The first mechanic who came to the village was Cornelius Jenkins. H.; built a blacksmith shop near the central part of the village where the Knapp store building stands, in the year 1838. He was joined the same year by Joseph Dixon, and together they operated the shop Tor several years and did a very good business. Among other early blacksmiths, are remembered, William Gordon and James Wilson, both of whom worked at their trade prior to the year 1842. A very small space will be sufficient in which to notice the early manufacturing interests of Martinsville. The absence of facilities prevented the erection of mills and factories in an early day and it was not until the year 1854 that a manufacturing establishment of any kind was put in operation. In that year, Messrs. Davis & McMurray erected a carding machine in the eastern part of the village which proved a moderately successful venture. The building was frame and the machinery was run by steam. It was in operation about five years, when the building was torn down and used in the remodeling of Cooper's flouring mill.

The latter mill was built in the year 1854 at a cost of $14,000. The original building was three stories high and stood in the northeastern part of the village. The machinery was operated by steam and the mill became extensively patronized. It was purchased by G. W. Cooper, the present proprietor, in the year 1806, who afterward remodeled it, enlarged the building and added new and improved machinery. . It is at present three stories and a half high, has ten run of buhrs, and a grinding capacity of about two hundred and twenty-five barrels of flour per day. It is one of the largest mills on the line of the Vandalia railroad and ships flour to all parts of the country.

Another steam flouring mill was erected in the town in the year 1868 by Samuel Macy. It stands in the southern part of the village, and is at present run by W. L. Roberts. The Sallee brothers erected a large steam sawmill near the railroad in the eastern part of the town in the year 1880. This mill does an immense business and manufactures large quantities of lumber.

In the meantime the business interests of the town had increased, and the completion of the Vandalia Railroad in 1871, gave the place a permanency it did not before possess. Since that time a number of good store buildings have been erected, and the village has taken upon itself the dignity of an incorporated town. Its business is represented by the following exhibit: Three large dry goods stores kept by Charles Douglass, W. G. Delashmuth and Elizabeth Vaughn; J. Ishler keeps a general assortment of merchandise. Grange Store kept by Levi Williams; Black & Fasig, Tichenor & Bro. and John Gamble, druggists; Henry Randal and Benjamin Welch make groceries a specialty. There are two large hardware stores kept by the Lindsey brothers, and Martin Flenner, John Sanderson and Martin Taggart, harness-makers. There are in addition to the above, two restaurants, an agricultural store, one wagon shop, two millinery stores, two warehouses, one shoo shop, two barber shops and one livery stable. The present town board is composed of the following persons: W. H. Randal, John Deahle, W. G. Delashrauth, F. J. Johnson, J. T. Sanderson and O. D. Germain, Trustees; B. H. Welsh, clerk.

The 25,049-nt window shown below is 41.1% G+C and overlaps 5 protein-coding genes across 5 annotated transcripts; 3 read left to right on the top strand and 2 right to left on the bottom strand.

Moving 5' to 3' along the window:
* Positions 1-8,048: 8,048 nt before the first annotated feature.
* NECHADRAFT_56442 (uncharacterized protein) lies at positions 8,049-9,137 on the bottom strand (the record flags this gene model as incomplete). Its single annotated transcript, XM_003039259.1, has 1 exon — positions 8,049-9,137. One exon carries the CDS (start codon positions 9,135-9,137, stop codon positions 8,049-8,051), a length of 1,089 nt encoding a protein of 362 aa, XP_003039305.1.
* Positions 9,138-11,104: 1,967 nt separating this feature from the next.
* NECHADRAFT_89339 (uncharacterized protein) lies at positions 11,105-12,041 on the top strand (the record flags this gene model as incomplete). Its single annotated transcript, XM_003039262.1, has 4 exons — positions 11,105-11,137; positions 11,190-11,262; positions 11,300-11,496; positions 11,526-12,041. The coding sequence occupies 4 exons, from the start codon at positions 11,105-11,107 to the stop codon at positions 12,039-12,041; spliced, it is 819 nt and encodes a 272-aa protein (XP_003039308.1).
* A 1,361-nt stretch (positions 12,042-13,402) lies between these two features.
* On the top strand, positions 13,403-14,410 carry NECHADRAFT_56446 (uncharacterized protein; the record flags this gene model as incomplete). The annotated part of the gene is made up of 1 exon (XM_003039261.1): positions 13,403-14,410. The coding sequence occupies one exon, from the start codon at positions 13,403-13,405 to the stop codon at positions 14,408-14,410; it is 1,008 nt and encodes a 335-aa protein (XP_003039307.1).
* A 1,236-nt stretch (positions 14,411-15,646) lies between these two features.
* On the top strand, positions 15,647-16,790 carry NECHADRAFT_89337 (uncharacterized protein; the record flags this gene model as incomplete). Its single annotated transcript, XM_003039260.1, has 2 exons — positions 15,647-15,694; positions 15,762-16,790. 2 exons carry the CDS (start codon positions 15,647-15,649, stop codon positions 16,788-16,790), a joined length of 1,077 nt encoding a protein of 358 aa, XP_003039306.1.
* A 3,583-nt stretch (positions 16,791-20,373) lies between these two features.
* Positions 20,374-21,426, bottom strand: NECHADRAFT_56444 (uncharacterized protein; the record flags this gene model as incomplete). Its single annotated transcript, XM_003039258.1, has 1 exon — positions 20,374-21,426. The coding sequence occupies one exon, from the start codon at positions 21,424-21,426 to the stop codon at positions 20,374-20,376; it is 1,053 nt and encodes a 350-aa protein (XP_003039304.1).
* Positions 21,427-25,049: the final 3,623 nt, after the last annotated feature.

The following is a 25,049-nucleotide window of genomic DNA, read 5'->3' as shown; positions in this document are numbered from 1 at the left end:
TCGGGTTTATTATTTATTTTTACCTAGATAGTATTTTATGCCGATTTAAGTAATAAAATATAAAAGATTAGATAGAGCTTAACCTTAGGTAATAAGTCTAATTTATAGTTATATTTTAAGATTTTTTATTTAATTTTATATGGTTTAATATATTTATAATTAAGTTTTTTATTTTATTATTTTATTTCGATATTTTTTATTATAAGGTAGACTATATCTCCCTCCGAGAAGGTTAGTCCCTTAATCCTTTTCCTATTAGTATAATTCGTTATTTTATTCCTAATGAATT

Clark Lodge No. 603, F. and A. M. was organized Oct. 6, 1868, with the following charter members: A. G. Fetter, Thomas Milligan, Samuel Medkiff, George Stevens, Charles Duncan, John Gamble, Alexander Ryan, G. W. Ewalt, J. Fulton and John F. Alexander. First officers were A. G. Fetter, W. M.; Thomas Milligan, S. W.; and Samuel Medkiff, J. W. The present officers are Jerry Ishler, W. M.; H. Gassoway, S. AV.; William Barbee, J. W.; John Gamble, Sec't; W. H. Randal, Treas. There are forty-five members belonging to the lodge at present and it is reported in good working order. The meetings are held in Odd Fellows' Hall.

Martinsville Lodge No. 134, I. O. O. F. was instituted February 28, 1853, by J. W. Ellis, G. M. The following names appear on the charter. Benjamin McKeen, B. F. McClure, Jonathan Rains, George Conger, T. B. McClure, William Lindsey, Daniel Gard, Morrison Spenny and Jacob Anderson. The present membership is about thirty-six. The hall in which the lodge holds its meetings was erected in the year 1854. It is a good substantial building and belongs to the organization. The present officers of the lodge are Isaac Ishler, N. G.; Carey Winterowd, V. G.; J. T. Sanderson, Sec't.; J. C. Porter, Treas.; Thomas Troughton, R. S. N. G.; Walter Mc-Cleary,L. S. N. G.

The Martinsville Encampment was instituted in the year 1838 by the Paris Encampment. The original membership was fourteen. The present officers are Isaac Ishler, Chief Patriarch; J. T. Sanderson, Scribe; J. P. Spahr, High Priest; J. C. Porter, S. W.; S. A. Fasig, J. W.; and John Deahle, Treas. There are about twenty-one members belonging at the present time. A Lodge of K. of H. was organized in the year 1874 with a membership of fourteen which has since increased to twenty.